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Questions Cloud Medical-pot Law

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Monica Ginn, a 53-year-old Olympia woman, believed she had her
doctor's blessing to legally use marijuana to relieve chronic back
pain. But last week, a Thurston County judge barred her from
presenting a jury with evidence that she qualified under the
medical-marijuana law passed by voters in 1998.

She went to trial essentially without a defense and was convicted of
possession and distribution of marijuana. Now, she faces up to five
years in prison.

The case is the latest in a string of arrests, pending prosecutions
and convictions of patients who claim to be legally qualified to use
marijuana as medicine under Washington's law.

For lawyers who defend these patients, the sentence facing Ginn has
pushed them over the edge. They insist the law must be clarified and
have begun work on a petition for direct review, asking the Washington
State Supreme Court to end the confusion.

The law says patients with certain qualifying conditions, including
"intractable pain," can possess a 60-day supply of marijuana if they
have valid documentation, including a statement signed by their
physician specifying that the benefits of marijuana would likely
outweigh its risks for that patient. The law also says a person acting
as a caregiver for one qualified patient can possess marijuana.

Suzanne Lee Elliott, a Seattle appellate specialist, said the petition
for review will include Ginn's case, as well as recent convictions in
Skamania and Stevens counties. Among the questions she hopes the court
will answer: What exactly must a doctor do to diagnose a patient with
a qualifying condition? What documentation will actually protect
patients? Must the doctor have particular qualifications? How should a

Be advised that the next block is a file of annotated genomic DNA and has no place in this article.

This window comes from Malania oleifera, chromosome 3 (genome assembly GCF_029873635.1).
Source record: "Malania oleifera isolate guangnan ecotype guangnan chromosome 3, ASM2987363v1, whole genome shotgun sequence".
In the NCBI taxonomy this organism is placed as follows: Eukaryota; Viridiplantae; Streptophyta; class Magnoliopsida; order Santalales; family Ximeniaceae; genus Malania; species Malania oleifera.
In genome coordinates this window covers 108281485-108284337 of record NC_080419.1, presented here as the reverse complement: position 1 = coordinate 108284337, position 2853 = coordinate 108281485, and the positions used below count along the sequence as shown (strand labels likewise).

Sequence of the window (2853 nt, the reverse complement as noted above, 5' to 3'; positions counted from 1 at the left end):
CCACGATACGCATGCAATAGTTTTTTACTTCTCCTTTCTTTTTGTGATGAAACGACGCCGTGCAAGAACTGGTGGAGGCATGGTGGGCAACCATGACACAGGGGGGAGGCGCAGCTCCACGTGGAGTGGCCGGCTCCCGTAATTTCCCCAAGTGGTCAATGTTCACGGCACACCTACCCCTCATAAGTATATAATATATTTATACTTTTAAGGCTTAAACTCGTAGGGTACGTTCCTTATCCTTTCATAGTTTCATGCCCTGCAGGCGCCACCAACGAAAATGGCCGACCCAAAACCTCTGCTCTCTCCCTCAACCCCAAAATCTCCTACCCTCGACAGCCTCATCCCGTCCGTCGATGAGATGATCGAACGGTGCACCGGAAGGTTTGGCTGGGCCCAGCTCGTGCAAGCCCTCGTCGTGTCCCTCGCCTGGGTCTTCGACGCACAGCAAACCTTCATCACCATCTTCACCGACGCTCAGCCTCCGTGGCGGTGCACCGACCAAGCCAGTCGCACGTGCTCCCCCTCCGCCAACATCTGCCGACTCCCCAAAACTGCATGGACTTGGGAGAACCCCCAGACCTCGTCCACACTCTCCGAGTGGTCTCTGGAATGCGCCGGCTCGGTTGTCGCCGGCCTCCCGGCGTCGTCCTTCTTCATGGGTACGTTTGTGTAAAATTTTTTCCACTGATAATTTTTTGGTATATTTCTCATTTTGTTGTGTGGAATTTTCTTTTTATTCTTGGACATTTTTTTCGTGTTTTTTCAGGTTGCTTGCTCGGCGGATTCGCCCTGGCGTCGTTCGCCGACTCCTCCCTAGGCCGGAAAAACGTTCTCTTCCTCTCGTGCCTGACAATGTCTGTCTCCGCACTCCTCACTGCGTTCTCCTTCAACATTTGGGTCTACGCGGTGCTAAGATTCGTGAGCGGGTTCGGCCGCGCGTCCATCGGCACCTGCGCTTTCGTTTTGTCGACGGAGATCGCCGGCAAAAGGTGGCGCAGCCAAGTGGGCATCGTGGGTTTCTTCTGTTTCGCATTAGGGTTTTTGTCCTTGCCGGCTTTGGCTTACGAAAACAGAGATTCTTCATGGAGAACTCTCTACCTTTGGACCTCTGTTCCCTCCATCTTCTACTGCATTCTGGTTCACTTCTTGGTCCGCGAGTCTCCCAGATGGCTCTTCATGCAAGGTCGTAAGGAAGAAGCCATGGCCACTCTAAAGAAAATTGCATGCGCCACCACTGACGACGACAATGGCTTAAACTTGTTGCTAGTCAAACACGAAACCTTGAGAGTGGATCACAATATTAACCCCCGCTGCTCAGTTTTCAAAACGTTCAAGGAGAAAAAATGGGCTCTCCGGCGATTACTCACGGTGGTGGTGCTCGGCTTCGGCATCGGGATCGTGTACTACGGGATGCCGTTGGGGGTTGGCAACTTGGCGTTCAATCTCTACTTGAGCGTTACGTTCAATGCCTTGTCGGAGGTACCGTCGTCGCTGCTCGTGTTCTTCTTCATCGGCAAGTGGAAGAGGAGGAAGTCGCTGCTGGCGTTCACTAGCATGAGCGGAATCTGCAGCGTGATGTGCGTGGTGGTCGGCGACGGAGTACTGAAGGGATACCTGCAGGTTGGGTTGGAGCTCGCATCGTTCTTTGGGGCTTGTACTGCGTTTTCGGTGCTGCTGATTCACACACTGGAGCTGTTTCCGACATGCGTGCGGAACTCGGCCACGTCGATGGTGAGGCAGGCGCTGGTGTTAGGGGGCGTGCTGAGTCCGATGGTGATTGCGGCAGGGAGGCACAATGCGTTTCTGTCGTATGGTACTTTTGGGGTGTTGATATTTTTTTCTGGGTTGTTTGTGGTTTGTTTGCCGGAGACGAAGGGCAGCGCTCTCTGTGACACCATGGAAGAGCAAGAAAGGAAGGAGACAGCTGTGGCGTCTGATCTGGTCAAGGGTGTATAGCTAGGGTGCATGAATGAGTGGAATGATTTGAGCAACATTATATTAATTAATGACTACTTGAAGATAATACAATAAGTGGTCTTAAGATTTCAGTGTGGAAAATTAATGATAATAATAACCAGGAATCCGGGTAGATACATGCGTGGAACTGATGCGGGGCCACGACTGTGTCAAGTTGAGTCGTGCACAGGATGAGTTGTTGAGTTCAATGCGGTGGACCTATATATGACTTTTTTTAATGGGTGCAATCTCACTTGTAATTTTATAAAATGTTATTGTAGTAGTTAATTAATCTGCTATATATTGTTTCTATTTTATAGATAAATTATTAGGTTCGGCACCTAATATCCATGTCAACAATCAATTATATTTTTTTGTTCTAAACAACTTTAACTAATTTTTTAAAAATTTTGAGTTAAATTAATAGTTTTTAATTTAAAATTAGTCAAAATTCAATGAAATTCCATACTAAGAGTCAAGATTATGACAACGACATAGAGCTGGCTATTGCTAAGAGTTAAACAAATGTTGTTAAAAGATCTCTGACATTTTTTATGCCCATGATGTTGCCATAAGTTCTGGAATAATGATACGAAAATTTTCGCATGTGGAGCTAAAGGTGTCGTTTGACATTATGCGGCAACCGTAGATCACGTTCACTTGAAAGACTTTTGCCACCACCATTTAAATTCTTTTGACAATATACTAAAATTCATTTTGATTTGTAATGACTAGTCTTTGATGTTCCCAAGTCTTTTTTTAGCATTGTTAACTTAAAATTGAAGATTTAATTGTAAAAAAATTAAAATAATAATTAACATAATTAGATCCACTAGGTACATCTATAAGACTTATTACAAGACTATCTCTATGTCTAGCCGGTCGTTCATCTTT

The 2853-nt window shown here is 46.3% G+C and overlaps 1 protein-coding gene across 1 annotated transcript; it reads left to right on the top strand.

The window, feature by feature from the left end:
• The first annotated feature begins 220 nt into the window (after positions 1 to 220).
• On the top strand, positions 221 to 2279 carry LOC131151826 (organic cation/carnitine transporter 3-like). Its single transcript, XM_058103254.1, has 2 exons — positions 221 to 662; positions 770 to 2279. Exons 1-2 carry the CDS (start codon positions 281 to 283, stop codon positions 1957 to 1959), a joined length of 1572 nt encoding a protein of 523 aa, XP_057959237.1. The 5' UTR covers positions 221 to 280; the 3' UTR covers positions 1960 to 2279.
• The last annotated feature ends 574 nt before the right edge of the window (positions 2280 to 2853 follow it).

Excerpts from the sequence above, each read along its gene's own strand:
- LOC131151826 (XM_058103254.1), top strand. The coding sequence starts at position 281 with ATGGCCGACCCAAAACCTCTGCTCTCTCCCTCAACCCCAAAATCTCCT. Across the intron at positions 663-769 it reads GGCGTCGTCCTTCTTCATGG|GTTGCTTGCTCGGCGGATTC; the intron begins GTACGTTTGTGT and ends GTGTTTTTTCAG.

60-day supply of marijuana be determined?

Elliott said defense lawyers have found that when patients try to use
the medical-marijuana defense, "judges don't know how to do it." In a
number of cases, patients such as Ginn have not been allowed to
present evidence to juries that they are legal users of marijuana
under the law, which speaks of "humanitarian compassion."

Under its guidelines, the state Supreme Court can directly review
cases dealing with issues of "substantial public importance," Elliott
said, without waiting for them to grind through the appeals process.
"Obviously, (this law) is causing some consternation," she said. "I
think a showdown is in the offing. We need uniformity."

Kevin Johnson, Ginn's lawyer, agreed. "The court is just going to have
to straighten this out," he said. "The people of the state of
Washington said people with debilitating diseases can use marijuana."

It rankles Ginn's lawyers that the jury was never able to hear the
argument that Ginn had a medical reason for growing 23 plants and
using the marijuana.

Thurston County Judge Thomas McPhee, in the ruling excluding Ginn's
medical defense, said the doctor hadn't proved Ginn had "intractable
pain," a qualifying condition under the law.

The law, McPhee told her lawyers, "requires more" about Ginn's
condition than had been presented to him.

"It is not sufficient, in my estimation, for a doctor simply to take a
self-reported history from a person who has been using marijuana for a
longer period of time and conclude that this patient qualifies under
the medical-marijuana law."

Dr. John Walck, Ginn's doctor, told the judge that he thought "medical
marijuana was an appropriate therapy" for Ginn's chronic back pain.